The Washington Center has hosted many native artists and performances. Beginning in 2020 with Anthony Hudson’s “Looking for Tiger Lily”, “Welcome to Indian Country” in 2021 and The Julia Keefe Indigenous Big Band in 2022. Performances this season include “The Aunties: Women of the Salish Sea” and the upcoming “Some Stars of Native Comedy” stand-tour. The Washington Center and Indigenous Performance Productions look forward to providing our local Indigenous artists with the opportunity to continue to step into the spotlight to showcase their unique talents.

An exceptional line-up of Native American comedians

Portrait of Gilbert Brown
Gilbert ‘The Naughty Rezdog’ Brown has been performing professionally since 2008. He brings unique storytelling to the stage that moves audiences and leaves them bewildered. Photo courtesy: Frybread Productions

This tour will feature an incredible lineup of 4 veteran stand-up comedians who are extremely passionate about their craft and ready to take the stage to tell their stories like never before. Jim Ruel, Gilbert Brown, Sheila Chalakee and Taietsarón:sere ‘Tai’ Leclaire will share their stories during a night full of laughter, wonder and insight into Indigenous life with a humorous lens.

Jim Ruel is a filmmaker and comedian who grew up in Milwaukee, Wisconsin as a member of the Bay Mills Band of Ojibwe. He has decades of comedy experience, including TV performances on Showtime’s “The World Stands Up,” “Goin Native: The American Indian Comedy Slam,” and FNX’s First Nations Comedy Experience. He currently works in film and media under Frybread Productions and is a co-host of the Hollywood NDNz podcast highlighting the careers of Native American entertainment professionals.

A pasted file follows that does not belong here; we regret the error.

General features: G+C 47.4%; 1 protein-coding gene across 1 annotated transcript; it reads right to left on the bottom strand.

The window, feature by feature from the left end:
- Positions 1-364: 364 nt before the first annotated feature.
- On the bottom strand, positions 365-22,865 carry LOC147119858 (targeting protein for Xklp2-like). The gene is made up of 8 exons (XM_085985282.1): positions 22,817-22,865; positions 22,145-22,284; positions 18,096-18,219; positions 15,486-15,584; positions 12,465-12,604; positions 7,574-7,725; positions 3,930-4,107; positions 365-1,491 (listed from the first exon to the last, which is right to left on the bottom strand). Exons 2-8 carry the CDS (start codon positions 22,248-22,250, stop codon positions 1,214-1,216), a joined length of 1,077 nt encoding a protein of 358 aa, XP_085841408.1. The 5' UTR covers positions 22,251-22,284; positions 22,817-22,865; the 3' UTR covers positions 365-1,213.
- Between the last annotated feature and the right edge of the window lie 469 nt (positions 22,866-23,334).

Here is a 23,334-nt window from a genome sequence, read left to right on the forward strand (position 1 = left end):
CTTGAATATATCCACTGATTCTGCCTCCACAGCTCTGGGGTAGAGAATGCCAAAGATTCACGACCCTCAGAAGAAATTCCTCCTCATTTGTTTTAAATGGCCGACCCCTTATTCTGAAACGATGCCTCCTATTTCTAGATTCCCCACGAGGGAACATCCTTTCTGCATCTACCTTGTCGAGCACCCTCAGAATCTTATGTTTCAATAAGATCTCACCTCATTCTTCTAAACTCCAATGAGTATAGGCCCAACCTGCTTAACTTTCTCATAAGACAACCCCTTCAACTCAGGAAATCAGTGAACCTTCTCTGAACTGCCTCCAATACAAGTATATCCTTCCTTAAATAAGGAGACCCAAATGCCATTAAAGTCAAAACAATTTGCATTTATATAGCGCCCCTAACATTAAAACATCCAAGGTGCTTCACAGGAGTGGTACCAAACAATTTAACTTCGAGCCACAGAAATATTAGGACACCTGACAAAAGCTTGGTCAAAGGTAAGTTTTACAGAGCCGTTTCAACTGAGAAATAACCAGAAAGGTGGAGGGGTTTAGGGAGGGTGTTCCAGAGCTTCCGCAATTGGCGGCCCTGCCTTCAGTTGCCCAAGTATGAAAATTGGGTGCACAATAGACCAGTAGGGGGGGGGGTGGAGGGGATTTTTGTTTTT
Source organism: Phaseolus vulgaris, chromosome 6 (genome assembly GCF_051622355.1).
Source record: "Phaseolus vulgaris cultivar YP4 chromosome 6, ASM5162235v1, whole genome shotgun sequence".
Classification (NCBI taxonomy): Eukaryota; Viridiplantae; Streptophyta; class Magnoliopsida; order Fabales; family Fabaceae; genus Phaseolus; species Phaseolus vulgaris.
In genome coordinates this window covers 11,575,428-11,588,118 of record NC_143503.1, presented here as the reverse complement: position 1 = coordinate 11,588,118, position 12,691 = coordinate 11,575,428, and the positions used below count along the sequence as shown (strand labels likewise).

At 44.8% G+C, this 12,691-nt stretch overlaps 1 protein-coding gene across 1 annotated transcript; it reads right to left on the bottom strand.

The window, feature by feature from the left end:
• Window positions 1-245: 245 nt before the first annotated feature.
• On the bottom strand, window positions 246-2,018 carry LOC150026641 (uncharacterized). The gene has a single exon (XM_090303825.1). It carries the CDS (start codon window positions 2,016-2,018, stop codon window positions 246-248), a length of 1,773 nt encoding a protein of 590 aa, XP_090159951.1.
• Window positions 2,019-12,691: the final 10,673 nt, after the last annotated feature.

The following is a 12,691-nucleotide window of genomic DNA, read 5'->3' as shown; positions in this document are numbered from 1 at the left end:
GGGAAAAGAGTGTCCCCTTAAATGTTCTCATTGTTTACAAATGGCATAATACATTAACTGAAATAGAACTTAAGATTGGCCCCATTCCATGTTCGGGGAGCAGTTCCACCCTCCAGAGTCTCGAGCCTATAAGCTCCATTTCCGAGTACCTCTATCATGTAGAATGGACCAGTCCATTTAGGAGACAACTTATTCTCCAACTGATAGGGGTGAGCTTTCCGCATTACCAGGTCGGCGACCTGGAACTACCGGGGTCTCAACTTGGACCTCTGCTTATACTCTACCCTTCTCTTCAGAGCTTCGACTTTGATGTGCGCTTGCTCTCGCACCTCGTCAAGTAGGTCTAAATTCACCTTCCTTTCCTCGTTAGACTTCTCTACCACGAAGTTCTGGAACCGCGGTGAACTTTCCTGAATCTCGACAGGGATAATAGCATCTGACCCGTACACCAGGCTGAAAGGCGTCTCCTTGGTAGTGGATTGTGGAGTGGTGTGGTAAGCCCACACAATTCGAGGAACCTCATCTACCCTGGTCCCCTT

Gilbert Brown is a comedian and member of the Modoc, Klamath, Paiute and Warm Springs tribes. Nicknamed “The Naughty Rezdog”, he uses a hilarious storytelling style to share humorous stories about his life, including tales of rodeos and life on the rez. Gilbert has been performing professionally since 2008 and hosts powwows across the NDN country.

Portrait of Jim Ruel
Jim Ruel has decades of stand-up experience and has performed on television several times, including as a finalist in London for “The World Stands Up”. His hilarious and honest reflection on Indigenous life has thrilled audience after audience and left them wanting more. Photo courtesy: Frybread Productions

Sheila Chalakee is a registered citizen of Muscogee Creek Nation. Over the years, his work has been featured on PBS, WEtv, E! Network, Amazon Prime, Univision, and FNX and has performed sketch comedy, stand-up, theater, and improv across America. She was also the recipient of the SkinsFest TV Writers Fellowship in 2021 and received critical acclaim from the Chicago Reader, Huffington Post and Nylon Magazine.

Taietsarón:sere ‘Tai’ Leclaire is Kanien’kehá:ka (Mohawk) and Mi’kmaq from the Mohawk Territory of Kahnawà:ke. He was awarded the 2022 Sundance Institute Native Lab for his screenplay “How to Deal with Systemic Racism in the Afterlife,” which also earned him the Blacklisted Indigenous List in partnership with Illuminatives and the Sundance Institute. He is a writer and actor on Peacock’s “Rutherford Falls” and will make his directorial debut with his short film “Headdress,” which will be released in 2023.

“Some Native Stars of Comedy” brings native comedy to the stage right here in Olympia with a hilarious lineup of native comics. This will be an evening of humor, insight and heart you won’t want to miss! Buy your tickets online today!